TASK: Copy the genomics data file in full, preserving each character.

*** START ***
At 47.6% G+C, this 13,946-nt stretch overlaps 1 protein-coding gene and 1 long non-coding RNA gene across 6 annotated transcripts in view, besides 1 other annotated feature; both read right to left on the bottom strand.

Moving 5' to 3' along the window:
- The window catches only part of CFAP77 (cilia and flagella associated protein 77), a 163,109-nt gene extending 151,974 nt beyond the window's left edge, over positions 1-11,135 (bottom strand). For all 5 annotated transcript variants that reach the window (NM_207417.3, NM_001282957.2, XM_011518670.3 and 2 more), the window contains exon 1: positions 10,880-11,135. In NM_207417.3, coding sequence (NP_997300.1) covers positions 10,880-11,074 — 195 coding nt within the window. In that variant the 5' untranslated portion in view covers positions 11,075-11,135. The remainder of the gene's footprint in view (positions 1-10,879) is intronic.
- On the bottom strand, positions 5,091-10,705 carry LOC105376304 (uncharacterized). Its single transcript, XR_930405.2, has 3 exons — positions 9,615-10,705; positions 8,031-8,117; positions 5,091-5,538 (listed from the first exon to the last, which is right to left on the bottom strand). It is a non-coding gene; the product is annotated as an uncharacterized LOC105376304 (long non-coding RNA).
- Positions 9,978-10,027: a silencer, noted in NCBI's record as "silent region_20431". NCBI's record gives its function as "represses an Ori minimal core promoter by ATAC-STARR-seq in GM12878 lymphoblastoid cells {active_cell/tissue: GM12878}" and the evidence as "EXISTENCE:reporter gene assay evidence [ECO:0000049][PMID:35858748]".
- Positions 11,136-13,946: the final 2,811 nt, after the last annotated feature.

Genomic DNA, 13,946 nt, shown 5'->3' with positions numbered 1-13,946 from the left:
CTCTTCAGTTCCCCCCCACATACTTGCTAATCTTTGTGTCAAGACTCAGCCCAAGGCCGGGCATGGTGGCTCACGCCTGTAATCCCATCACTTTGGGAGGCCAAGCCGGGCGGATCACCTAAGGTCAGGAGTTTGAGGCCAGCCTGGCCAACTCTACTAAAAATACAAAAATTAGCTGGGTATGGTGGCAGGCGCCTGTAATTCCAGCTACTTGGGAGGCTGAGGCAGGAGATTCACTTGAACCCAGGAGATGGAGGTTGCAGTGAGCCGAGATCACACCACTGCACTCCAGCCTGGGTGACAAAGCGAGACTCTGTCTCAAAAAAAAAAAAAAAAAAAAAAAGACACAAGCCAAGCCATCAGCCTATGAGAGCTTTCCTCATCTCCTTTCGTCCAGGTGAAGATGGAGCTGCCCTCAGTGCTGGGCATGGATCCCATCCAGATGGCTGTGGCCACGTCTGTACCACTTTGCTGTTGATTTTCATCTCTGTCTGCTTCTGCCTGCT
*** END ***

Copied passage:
At 47.6% G+C, this 13,946-nt stretch overlaps 1 protein-coding gene and 1 long non-coding RNA gene across 6 annotated transcripts in view, besides 1 other annotated feature; both read right to left on the bottom strand.

Moving 5' to 3' along the window:
- The window catches only part of CFAP77 (cilia and flagella associated protein 77), a 163,109-nt gene extending 151,974 nt beyond the window's left edge, over positions 1-11,135 (bottom strand). For all 5 annotated transcript variants that reach the window (NM_207417.3, NM_001282957.2, XM_011518670.3 and 2 more), the window contains exon 1: positions 10,880-11,135. In NM_207417.3, coding sequence (NP_997300.1) covers positions 10,880-11,074 — 195 coding nt within the window. In that variant the 5' untranslated portion in view covers positions 11,075-11,135. The remainder of the gene's footprint in view (positions 1-10,879) is intronic.
- On the bottom strand, positions 5,091-10,705 carry LOC105376304 (uncharacterized). Its single transcript, XR_930405.2, has 3 exons — positions 9,615-10,705; positions 8,031-8,117; positions 5,091-5,538 (listed from the first exon to the last, which is right to left on the bottom strand). It is a non-coding gene; the product is annotated as an uncharacterized LOC105376304 (long non-coding RNA).
- Positions 9,978-10,027: a silencer, noted in NCBI's record as "silent region_20431". NCBI's record gives its function as "represses an Ori minimal core promoter by ATAC-STARR-seq in GM12878 lymphoblastoid cells {active_cell/tissue: GM12878}" and the evidence as "EXISTENCE:reporter gene assay evidence [ECO:0000049][PMID:35858748]".
- Positions 11,136-13,946: the final 2,811 nt, after the last annotated feature.

Genomic DNA, 13,946 nt, shown 5'->3' with positions numbered 1-13,946 from the left:
CTCTTCAGTTCCCCCCCACATACTTGCTAATCTTTGTGTCAAGACTCAGCCCAAGGCCGGGCATGGTGGCTCACGCCTGTAATCCCATCACTTTGGGAGGCCAAGCCGGGCGGATCACCTAAGGTCAGGAGTTTGAGGCCAGCCTGGCCAACTCTACTAAAAATACAAAAATTAGCTGGGTATGGTGGCAGGCGCCTGTAATTCCAGCTACTTGGGAGGCTGAGGCAGGAGATTCACTTGAACCCAGGAGATGGAGGTTGCAGTGAGCCGAGATCACACCACTGCACTCCAGCCTGGGTGACAAAGCGAGACTCTGTCTCAAAAAAAAAAAAAAAAAAAAAAAGACACAAGCCAAGCCATCAGCCTATGAGAGCTTTCCTCATCTCCTTTCGTCCAGGTGAAGATGGAGCTGCCCTCAGTGCTGGGCATGGATCCCATCCAGATGGCTGTGGCCACGTCTGTACCACTTTGCTGTTGATTTTCATCTCTGTCTGCTTCTGCCTGCT